Healthy living

Sedentary behaviour

Girl laying down reading book

Sedentary behaviour is sitting or lying down (except when sleeping). Many people spend large amounts of time being sedentary while:

Being sedentary is not the same as not getting enough physical activity. Even if you are doing enough physical activity, sitting for more than 7 to 10 hours a day is bad for your health. 


Importance of limiting sedentary time

There is evidence that spending a lot of time being sedentary is linked to an increase in health problems such as:

  • being overweight or obese
  • poor self esteem
  • decreased academic performance
  • type 2 diabetes
  • cardiovascular disease
  • injuries and pain to neck, back and shoulders.
Recommendations for sedentary behaviour

The Australian Physical Activity and Sedentary Behaviour Guidelines (external site) recommend limits on sedentary behaviour for all children and adults:

Children 0-5 years (external site)

0-2 years:

  • no more than 1 hour at a time being sedentary, restrained or inactive
  • no screen time .

2-5 years:

  • no more than 1 hour at a time being sedentary, restrained or inactive
  • no more than 60 minutes per day of screen time.

Children 5-12 years (external site)

Young people 13-17 years (external site)

  • minimise time spent sitting or lying down
  • no more than 2 hours per day of screen time.

Adults 18-64 years (external site)

  • minimise time spent sitting or lying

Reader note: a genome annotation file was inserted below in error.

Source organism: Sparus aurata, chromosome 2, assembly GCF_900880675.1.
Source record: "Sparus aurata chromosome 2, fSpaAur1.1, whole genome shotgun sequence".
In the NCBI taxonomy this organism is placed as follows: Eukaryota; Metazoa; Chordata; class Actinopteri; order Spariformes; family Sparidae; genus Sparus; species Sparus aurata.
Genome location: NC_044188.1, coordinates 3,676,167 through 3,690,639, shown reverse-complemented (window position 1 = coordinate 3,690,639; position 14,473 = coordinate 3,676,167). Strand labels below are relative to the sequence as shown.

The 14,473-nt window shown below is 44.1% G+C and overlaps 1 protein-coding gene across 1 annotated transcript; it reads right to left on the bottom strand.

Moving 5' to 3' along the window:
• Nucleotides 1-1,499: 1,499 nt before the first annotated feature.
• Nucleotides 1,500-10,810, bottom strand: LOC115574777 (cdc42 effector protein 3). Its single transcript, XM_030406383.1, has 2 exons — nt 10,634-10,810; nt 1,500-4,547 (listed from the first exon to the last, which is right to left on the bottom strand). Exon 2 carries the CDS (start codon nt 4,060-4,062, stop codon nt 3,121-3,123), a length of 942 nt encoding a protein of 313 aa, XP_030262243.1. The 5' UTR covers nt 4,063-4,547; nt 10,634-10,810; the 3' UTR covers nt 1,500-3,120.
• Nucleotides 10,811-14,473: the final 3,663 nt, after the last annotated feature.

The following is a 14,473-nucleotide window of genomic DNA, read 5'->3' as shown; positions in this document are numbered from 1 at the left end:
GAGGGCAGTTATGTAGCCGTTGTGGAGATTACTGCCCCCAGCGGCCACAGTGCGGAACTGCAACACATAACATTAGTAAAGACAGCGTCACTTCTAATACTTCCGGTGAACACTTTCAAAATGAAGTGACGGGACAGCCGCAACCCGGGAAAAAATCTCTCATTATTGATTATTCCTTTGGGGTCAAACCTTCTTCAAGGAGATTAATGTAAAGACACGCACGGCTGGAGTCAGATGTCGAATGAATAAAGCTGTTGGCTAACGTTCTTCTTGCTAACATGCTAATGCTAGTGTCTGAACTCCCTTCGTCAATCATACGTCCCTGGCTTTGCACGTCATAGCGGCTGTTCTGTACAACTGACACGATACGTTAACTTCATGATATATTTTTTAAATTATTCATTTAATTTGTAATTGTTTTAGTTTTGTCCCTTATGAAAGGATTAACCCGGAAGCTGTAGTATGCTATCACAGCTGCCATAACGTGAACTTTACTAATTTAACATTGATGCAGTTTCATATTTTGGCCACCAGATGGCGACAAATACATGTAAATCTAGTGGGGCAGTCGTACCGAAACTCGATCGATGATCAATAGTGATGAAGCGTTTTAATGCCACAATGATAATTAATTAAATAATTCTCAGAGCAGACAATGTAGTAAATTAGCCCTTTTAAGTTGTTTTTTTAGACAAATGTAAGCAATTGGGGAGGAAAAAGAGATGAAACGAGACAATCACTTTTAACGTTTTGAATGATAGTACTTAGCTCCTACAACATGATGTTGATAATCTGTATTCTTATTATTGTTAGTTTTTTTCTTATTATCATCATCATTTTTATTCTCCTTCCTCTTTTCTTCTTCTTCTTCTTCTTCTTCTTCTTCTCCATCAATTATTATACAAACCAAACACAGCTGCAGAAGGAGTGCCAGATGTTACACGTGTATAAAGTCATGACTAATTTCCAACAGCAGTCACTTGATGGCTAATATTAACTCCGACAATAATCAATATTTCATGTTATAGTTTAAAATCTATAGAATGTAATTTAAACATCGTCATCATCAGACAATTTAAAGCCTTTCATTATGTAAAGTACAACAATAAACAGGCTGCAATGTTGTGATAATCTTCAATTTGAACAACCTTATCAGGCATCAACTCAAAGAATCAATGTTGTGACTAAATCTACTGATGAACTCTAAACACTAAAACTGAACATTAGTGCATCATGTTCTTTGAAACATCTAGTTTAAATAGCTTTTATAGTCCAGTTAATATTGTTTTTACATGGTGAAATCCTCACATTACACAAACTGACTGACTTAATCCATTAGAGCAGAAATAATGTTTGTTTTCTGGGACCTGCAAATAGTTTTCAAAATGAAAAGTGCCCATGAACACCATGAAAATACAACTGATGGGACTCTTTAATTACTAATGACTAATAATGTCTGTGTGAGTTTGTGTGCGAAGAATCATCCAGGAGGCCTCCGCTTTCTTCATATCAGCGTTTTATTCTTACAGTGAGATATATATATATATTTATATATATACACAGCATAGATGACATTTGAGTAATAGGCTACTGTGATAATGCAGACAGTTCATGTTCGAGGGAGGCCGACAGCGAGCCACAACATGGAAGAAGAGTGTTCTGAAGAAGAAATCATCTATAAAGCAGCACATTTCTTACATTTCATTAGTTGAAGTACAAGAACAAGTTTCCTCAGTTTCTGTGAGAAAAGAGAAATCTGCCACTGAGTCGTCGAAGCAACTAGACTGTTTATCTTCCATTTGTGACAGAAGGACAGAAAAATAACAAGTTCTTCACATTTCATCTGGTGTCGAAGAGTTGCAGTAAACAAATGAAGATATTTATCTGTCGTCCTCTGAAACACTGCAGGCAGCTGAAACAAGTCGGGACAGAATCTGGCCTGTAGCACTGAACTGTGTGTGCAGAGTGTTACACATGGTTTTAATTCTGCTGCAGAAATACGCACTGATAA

• break up long periods of sitting as often as possible.
Ways to limit sedentary behaviour

Around the house

  • Stand up to change TV channels.
  • Stand or walk around while talking on the phone.
  • Stand up and move while watching TV.
  • Listen to audio books while you walk, clean or work in the garden.
  • When tidying up, put things away in lots of small trips.

See more tips for getting active at home (external site).

In the office

  • Take the stairs at every opportunity.
  • Deliver messages by walking instead of email.
  • Schedule walking meetings.
  • Take your lunch outside or walk during lunch.
  • Stand up to read at work, or use a standing desk.
  • Set a reminder on your computer to get up and move more often.

Getting places

  • Stand or walk around while waiting for public transport.
  • Break up long car trips with rest breaks.
  • Walk or cycle to school (external site) or work (external site). Or, if it’s too far, drive some of the way and then walk or cycle the rest.
  • When taking public transport, get off a stop earlier and walk the rest of the way.
See more information on travel choices (external site).

Where to get help

  • See your doctor
  • Visit a GP after hours
  • Ring healthdirect on 1800 022 222

Remember

  • Even if you are doing enough physical activity, being sedentary is bad for you.
  • Limit leisure time sedentary activities, like watching TV for entertainment.
  • Break up long periods of sitting as often as possible.

Acknowledgements
Chronic Disease Prevention Directorate

This publication is provided for education and information purposes only. It is not a substitute for professional medical care. Information about a therapy, service, product or treatment does not imply endorsement and is not intended to replace advice from your healthcare professional. Readers should note that over time currency and completeness of the information may change. All users should seek advice from a qualified healthcare professional for a diagnosis and answers to their medical questions.

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